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Aerodynamic Analyses of Different Wind Turbine Blade Profiles



Ferhat Kurtulmus, Ali Vardar and Nazmi Izli
 
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ABSTRACT

For thousands of years mankind is utilizing wind energy. Increasing world population and increasingly reducing oil reserves and resulting requirement for clean, reliable, renewable energy systems intensifies the requirement for wind energy in long term. Nowadays, wind turbines are used for transforming that energy into electrical and mechanical energy. In order to gain from a wind turbine economically in maximum amounts performance data based on blade cross-section characteristics must be found. In the present study angle of attacks for 4 various blade profiles, Re numbers and correlations between lift and drag rates are investigated. Snack 2.0, computer software has been used for the calculation of lift, drag, moment and minimum pressure coefficients. For all evaluated blade profiles and all Re rates in the provided highest sliding rates most convenient angle of attack was determined in the range of 3° and 9°. According to lift-drag correlation in constant drag value as long as Re rate is higher also lift is intensified. Highest drag rates found corresponding to Re 20000.

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  How to cite this article:

Ferhat Kurtulmus, Ali Vardar and Nazmi Izli, 2007. Aerodynamic Analyses of Different Wind Turbine Blade Profiles. Journal of Applied Sciences, 7: 663-670.

DOI: 10.3923/jas.2007.663.670

URL: https://scialert.net/abstract/?doi=jas.2007.663.670

INTRODUCTION

Mankind gains from wind energy for thousand years. Much earlier than the invention of internal combustion engines wind-driven ships were used. Actually, wind energy became significant in the energy crises experienced between 1973-1974 (Vardar, 2002; EIE, 2000). Increasing world population and increasingly deregulating oil reserves in long term necessity of reliable, clean, renewable energy systems intensified the requirement for wind energy.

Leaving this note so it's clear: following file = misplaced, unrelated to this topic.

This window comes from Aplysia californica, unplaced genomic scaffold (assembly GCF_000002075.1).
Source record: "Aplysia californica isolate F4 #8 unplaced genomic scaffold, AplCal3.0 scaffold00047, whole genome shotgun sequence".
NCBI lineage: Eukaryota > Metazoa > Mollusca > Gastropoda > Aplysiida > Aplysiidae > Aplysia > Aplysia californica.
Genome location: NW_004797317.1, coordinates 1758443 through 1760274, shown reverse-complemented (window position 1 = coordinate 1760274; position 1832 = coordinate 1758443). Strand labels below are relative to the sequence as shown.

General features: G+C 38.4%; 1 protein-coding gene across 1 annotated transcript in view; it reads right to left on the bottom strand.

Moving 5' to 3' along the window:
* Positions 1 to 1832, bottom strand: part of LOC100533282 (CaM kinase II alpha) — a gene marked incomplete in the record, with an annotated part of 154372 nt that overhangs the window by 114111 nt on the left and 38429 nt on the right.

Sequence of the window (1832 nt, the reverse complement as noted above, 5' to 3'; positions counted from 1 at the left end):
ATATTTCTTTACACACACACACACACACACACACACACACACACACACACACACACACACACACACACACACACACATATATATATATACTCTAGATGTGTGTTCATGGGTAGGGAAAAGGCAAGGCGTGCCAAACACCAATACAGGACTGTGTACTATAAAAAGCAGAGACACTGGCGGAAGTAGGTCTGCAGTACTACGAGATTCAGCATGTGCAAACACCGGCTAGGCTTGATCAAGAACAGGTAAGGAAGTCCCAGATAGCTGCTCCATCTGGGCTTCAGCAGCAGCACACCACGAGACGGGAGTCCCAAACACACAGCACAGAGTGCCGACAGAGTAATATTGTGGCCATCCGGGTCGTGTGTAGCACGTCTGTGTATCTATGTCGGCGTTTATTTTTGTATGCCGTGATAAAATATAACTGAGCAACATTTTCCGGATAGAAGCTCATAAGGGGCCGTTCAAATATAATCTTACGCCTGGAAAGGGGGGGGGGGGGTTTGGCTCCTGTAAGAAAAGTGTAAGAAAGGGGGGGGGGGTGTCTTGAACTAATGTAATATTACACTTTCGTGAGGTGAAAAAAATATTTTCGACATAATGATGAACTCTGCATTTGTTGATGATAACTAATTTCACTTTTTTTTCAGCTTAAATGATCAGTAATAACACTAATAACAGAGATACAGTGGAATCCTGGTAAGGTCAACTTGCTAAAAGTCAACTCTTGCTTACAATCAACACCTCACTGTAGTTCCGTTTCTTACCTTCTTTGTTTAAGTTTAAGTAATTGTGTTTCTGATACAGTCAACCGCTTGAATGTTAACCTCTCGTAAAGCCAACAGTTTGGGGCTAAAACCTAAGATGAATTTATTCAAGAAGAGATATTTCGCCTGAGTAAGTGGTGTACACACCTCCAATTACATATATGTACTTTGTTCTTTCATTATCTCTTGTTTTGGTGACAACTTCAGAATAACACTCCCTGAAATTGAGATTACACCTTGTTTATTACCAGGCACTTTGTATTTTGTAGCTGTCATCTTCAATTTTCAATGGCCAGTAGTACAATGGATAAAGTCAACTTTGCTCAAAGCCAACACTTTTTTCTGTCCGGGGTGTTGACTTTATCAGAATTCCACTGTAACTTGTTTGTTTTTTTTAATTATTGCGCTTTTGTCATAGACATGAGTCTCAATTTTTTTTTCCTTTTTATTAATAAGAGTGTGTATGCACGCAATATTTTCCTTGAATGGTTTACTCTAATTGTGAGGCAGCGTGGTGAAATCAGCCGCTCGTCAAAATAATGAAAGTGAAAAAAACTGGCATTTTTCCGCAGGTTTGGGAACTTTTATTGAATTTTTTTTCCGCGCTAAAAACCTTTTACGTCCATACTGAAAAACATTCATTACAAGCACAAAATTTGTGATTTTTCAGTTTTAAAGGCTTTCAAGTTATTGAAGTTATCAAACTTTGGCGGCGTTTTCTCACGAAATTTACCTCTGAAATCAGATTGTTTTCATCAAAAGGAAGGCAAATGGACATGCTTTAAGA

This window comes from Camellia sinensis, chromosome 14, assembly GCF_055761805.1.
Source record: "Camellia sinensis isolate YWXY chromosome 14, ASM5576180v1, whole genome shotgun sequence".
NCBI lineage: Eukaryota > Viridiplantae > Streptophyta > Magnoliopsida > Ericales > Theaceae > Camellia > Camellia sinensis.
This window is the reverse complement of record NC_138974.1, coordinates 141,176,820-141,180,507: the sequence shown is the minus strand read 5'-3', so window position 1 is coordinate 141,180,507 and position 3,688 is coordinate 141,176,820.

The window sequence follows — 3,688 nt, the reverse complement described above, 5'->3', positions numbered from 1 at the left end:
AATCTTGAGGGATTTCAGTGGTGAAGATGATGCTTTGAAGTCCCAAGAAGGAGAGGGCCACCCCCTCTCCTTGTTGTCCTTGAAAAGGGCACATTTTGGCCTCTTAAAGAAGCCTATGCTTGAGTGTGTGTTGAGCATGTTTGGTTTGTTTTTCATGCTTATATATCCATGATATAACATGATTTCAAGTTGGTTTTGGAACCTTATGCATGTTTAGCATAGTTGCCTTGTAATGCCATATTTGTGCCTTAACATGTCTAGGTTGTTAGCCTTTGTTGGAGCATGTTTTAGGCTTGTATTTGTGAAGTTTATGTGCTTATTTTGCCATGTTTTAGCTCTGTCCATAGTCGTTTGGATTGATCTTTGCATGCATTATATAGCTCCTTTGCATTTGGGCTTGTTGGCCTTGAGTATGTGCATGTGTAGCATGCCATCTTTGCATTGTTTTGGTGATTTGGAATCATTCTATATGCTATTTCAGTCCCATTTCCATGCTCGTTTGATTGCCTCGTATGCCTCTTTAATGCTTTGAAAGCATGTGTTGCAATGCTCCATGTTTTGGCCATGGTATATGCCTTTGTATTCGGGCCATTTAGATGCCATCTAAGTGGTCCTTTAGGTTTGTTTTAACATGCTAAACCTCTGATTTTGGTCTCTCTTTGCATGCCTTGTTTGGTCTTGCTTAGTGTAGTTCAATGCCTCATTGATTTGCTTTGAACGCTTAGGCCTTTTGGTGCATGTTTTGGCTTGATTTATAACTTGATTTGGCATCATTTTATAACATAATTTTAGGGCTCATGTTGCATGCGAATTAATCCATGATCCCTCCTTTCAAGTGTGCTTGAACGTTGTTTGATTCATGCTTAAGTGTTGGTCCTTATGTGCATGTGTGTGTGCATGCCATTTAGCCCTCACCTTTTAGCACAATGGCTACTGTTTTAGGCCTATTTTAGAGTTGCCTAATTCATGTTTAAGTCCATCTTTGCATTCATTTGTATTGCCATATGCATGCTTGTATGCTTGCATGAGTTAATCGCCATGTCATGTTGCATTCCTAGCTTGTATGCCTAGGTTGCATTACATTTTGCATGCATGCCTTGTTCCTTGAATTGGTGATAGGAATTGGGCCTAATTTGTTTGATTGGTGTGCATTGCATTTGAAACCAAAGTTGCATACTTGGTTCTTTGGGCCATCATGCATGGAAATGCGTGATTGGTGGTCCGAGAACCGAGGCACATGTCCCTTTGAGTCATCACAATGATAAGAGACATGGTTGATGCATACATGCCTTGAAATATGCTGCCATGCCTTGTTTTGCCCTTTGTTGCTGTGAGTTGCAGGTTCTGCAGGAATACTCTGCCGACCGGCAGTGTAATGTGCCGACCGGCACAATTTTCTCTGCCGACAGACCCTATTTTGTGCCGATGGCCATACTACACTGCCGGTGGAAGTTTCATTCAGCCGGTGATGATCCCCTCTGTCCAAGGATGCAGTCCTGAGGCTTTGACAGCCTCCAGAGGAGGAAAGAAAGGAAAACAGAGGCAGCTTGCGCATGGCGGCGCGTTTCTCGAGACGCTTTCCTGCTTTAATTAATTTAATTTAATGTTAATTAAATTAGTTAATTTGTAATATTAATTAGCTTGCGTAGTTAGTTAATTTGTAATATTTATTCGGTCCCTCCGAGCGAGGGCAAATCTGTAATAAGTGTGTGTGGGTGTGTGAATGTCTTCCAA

Wind energy is termed as the kinetic energy of circulating air (Klug, 2001). Contemporarily, wind energy is used for transforming that energy into electricity and mechanical energy sources. Wind turbines are classified into two sub-groups as vertical and horizontal axis turbines. In the vertical axis wind turbine type Darrieus type and Cyclogiro type and Savonius type wind turbines are used most commonly. Horizontal axis wind turbines are classified into three classes as classic wind turbines, slow wind turbines and rapid wind turbines. Considering economic terms in energy production turbine type possessing significant impact is the horizontal axis wind turbine type. Rapid wind turbines are manufactured as 1, 2, 3 or 4 blades (EIE, 1992).

Wind turbines on the propeller blades possess various blade profiles such as NACA, LS and LM profiles standards. In horizontal axis wind turbines NACA profiles standards of National Advisory Committee for Aeronautics is applied. There are a lot of forces effecting those profiles. In Fig. 1, forces influencing blade profile in fixed form are depicted.

Establishment of a wind turbine plant requires high expenses. Many initially designed parameters may be changed following the constructions. Thus, many variables must be taken into account and optimum design parameters must be confirmed and commence to the establishment of the plants. In order to gain from a wind turbine in cost saving way in addition to optimum operation parameters performance data, related to blade cross-section characteristics must be depicted.